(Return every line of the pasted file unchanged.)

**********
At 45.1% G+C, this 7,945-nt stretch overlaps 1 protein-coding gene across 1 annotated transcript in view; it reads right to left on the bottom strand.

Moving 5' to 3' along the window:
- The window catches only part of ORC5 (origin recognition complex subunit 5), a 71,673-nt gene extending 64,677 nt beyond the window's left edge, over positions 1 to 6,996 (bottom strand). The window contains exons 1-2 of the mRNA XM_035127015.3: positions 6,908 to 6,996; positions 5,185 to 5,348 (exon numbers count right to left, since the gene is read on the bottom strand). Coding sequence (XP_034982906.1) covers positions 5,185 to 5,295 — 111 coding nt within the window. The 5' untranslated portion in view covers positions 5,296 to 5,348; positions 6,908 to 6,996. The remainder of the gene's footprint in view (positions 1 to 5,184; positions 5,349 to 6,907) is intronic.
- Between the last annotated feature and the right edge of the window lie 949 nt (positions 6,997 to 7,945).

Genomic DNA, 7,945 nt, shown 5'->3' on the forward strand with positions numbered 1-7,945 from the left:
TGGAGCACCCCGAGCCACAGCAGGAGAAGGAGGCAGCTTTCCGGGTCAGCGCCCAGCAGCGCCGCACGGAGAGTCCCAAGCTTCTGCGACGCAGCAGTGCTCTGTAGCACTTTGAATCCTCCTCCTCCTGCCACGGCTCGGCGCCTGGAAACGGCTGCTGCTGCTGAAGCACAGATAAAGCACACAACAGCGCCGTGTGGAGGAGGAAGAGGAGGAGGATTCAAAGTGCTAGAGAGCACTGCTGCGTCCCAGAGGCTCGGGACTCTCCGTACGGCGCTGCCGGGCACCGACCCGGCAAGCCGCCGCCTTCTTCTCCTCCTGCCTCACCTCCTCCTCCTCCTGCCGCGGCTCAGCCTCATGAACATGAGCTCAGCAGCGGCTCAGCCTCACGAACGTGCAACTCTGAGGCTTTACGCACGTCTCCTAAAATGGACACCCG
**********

At 45.1% G+C, this 7,945-nt stretch overlaps 1 protein-coding gene across 1 annotated transcript in view; it reads right to left on the bottom strand.

Moving 5' to 3' along the window:
- The window catches only part of ORC5 (origin recognition complex subunit 5), a 71,673-nt gene extending 64,677 nt beyond the window's left edge, over positions 1 to 6,996 (bottom strand). The window contains exons 1-2 of the mRNA XM_035127015.3: positions 6,908 to 6,996; positions 5,185 to 5,348 (exon numbers count right to left, since the gene is read on the bottom strand). Coding sequence (XP_034982906.1) covers positions 5,185 to 5,295 — 111 coding nt within the window. The 5' untranslated portion in view covers positions 5,296 to 5,348; positions 6,908 to 6,996. The remainder of the gene's footprint in view (positions 1 to 5,184; positions 5,349 to 6,907) is intronic.
- Between the last annotated feature and the right edge of the window lie 949 nt (positions 6,997 to 7,945).

Genomic DNA, 7,945 nt, shown 5'->3' on the forward strand with positions numbered 1-7,945 from the left:
TGGAGCACCCCGAGCCACAGCAGGAGAAGGAGGCAGCTTTCCGGGTCAGCGCCCAGCAGCGCCGCACGGAGAGTCCCAAGCTTCTGCGACGCAGCAGTGCTCTGTAGCACTTTGAATCCTCCTCCTCCTGCCACGGCTCGGCGCCTGGAAACGGCTGCTGCTGCTGAAGCACAGATAAAGCACACAACAGCGCCGTGTGGAGGAGGAAGAGGAGGAGGATTCAAAGTGCTAGAGAGCACTGCTGCGTCCCAGAGGCTCGGGACTCTCCGTACGGCGCTGCCGGGCACCGACCCGGCAAGCCGCCGCCTTCTTCTCCTCCTGCCTCACCTCCTCCTCCTCCTGCCGCGGCTCAGCCTCATGAACATGAGCTCAGCAGCGGCTCAGCCTCACGAACGTGCAACTCTGAGGCTTTACGCACGTCTCCTAAAATGGACACCCG